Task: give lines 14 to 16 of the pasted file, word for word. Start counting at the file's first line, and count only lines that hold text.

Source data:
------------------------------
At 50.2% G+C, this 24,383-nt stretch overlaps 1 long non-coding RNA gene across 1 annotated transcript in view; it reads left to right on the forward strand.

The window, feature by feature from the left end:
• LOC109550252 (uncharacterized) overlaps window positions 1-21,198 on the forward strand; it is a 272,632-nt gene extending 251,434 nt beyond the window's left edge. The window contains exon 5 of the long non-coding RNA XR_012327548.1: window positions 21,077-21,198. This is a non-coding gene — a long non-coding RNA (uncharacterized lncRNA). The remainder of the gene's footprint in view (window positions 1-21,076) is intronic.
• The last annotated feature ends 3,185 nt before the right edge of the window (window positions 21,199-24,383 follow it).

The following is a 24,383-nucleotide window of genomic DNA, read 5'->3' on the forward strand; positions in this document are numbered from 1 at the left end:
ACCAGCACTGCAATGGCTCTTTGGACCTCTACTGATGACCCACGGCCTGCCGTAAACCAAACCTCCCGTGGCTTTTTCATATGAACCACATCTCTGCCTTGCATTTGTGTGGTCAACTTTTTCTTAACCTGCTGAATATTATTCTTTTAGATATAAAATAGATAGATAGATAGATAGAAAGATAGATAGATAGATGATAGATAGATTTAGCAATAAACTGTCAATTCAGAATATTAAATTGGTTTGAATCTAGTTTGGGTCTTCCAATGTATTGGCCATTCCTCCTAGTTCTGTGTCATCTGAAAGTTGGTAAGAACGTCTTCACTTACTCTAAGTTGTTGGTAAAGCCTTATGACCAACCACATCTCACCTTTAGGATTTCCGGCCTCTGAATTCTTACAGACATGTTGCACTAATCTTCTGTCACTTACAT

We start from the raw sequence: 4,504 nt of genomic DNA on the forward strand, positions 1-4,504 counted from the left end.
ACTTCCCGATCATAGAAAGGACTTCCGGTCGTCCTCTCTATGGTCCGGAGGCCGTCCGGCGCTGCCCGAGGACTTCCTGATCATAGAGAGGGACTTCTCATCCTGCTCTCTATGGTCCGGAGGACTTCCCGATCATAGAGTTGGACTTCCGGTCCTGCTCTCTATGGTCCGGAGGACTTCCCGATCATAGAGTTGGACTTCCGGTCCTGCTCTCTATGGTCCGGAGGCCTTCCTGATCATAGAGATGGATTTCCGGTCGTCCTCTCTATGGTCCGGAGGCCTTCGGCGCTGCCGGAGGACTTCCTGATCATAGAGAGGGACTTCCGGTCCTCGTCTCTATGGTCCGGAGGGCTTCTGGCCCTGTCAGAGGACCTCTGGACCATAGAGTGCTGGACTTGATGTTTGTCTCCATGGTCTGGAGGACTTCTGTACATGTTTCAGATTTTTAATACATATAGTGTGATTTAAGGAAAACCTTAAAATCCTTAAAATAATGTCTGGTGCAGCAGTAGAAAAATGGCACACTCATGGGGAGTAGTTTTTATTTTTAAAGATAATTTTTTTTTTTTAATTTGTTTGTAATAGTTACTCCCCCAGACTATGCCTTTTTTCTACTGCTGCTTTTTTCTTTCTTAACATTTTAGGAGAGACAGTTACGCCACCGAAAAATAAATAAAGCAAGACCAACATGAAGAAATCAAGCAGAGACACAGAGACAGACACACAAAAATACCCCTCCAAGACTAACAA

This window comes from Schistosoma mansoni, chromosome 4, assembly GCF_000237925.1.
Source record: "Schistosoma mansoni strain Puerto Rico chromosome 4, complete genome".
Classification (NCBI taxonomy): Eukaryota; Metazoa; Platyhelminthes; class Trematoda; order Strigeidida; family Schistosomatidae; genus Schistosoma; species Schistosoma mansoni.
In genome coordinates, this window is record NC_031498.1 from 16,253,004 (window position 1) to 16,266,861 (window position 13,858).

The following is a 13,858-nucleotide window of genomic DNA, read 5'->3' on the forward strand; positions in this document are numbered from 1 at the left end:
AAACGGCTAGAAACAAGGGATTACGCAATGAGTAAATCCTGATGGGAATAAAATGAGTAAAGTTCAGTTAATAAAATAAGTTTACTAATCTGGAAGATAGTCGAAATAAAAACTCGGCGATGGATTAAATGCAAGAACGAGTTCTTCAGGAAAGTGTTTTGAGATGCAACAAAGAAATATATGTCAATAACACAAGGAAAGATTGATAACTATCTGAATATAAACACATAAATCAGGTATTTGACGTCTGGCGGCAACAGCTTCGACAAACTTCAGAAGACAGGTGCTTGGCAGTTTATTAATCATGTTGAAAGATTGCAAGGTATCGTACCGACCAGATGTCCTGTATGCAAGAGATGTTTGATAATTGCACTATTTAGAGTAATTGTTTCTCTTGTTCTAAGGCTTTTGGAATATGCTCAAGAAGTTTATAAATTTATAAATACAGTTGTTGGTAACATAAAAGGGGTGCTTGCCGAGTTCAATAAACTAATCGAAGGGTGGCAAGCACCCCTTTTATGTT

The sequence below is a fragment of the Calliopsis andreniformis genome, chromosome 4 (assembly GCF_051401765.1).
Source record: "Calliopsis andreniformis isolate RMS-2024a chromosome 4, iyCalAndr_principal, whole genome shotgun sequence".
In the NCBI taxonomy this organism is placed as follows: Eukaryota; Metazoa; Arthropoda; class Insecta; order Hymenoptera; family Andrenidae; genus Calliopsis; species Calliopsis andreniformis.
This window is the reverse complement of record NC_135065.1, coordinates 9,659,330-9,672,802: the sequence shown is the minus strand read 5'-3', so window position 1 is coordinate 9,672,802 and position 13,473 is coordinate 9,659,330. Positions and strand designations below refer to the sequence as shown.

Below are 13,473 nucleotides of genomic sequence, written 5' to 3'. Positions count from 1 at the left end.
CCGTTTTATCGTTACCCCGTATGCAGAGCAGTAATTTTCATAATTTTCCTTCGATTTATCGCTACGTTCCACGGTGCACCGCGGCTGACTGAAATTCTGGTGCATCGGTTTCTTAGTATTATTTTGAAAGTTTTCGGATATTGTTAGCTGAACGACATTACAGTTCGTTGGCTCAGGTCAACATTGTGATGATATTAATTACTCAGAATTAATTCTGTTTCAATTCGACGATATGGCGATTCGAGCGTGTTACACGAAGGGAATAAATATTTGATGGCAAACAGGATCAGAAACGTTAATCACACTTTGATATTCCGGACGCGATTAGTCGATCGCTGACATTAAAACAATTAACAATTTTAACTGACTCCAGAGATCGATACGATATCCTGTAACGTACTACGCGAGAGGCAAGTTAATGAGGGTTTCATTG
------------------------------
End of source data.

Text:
AAACGGCTAGAAACAAGGGATTACGCAATGAGTAAATCCTGATGGGAATAAAATGAGTAAAGTTCAGTTAATAAAATAAGTTTACTAATCTGGAAGATAGTCGAAATAAAAACTCGGCGATGGATTAAATGCAAGAACGAGTTCTTCAGGAAAGTGTTTTGAGATGCAACAAAGAAATATATGTCAATAACACAAGGAAAGATTGATAACTATCTGAATATAAACACATAAATCAGGTATTTGACGTCTGGCGGCAACAGCTTCGACAAACTTCAGAAGACAGGTGCTTGGCAGTTTATTAATCATGTTGAAAGATTGCAAGGTATCGTACCGACCAGATGTCCTGTATGCAAGAGATGTTTGATAATTGCACTATTTAGAGTAATTGTTTCTCTTGTTCTAAGGCTTTTGGAATATGCTCAAGAAGTTTATAAATTTATAAATACAGTTGTTGGTAACATAAAAGGGGTGCTTGCCGAGTTCAATAAACTAATCGAAGGGTGGCAAGCACCCCTTTTATGTT

The sequence below is a fragment of the Calliopsis andreniformis genome, chromosome 4 (assembly GCF_051401765.1).
Source record: "Calliopsis andreniformis isolate RMS-2024a chromosome 4, iyCalAndr_principal, whole genome shotgun sequence".